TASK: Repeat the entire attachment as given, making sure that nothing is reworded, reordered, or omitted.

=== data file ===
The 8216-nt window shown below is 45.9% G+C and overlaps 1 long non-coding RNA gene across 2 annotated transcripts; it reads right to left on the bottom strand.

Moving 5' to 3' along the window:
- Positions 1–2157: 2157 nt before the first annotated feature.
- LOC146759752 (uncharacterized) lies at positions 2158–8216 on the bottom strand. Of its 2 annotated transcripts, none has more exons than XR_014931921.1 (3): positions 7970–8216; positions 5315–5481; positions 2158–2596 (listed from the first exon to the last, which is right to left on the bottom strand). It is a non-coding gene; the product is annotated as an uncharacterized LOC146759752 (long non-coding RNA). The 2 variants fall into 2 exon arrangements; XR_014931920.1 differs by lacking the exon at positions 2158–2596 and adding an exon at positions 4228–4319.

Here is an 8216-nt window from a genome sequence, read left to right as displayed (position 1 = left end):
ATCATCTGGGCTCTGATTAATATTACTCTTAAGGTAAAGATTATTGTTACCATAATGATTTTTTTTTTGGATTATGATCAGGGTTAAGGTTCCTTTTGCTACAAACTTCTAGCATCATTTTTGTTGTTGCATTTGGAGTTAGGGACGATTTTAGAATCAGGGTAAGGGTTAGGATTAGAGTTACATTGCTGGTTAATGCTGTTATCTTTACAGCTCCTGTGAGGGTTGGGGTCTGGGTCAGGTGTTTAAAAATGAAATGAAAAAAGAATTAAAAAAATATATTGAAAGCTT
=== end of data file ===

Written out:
The 8216-nt window shown below is 45.9% G+C and overlaps 1 long non-coding RNA gene across 2 annotated transcripts; it reads right to left on the bottom strand.

Moving 5' to 3' along the window:
- Positions 1–2157: 2157 nt before the first annotated feature.
- LOC146759752 (uncharacterized) lies at positions 2158–8216 on the bottom strand. Of its 2 annotated transcripts, none has more exons than XR_014931921.1 (3): positions 7970–8216; positions 5315–5481; positions 2158–2596 (listed from the first exon to the last, which is right to left on the bottom strand). It is a non-coding gene; the product is annotated as an uncharacterized LOC146759752 (long non-coding RNA). The 2 variants fall into 2 exon arrangements; XR_014931920.1 differs by lacking the exon at positions 2158–2596 and adding an exon at positions 4228–4319.

Here is an 8216-nt window from a genome sequence, read left to right as displayed (position 1 = left end):
ATCATCTGGGCTCTGATTAATATTACTCTTAAGGTAAAGATTATTGTTACCATAATGATTTTTTTTTTGGATTATGATCAGGGTTAAGGTTCCTTTTGCTACAAACTTCTAGCATCATTTTTGTTGTTGCATTTGGAGTTAGGGACGATTTTAGAATCAGGGTAAGGGTTAGGATTAGAGTTACATTGCTGGTTAATGCTGTTATCTTTACAGCTCCTGTGAGGGTTGGGGTCTGGGTCAGGTGTTTAAAAATGAAATGAAAAAAGAATTAAAAAAATATATTGAAAGCTT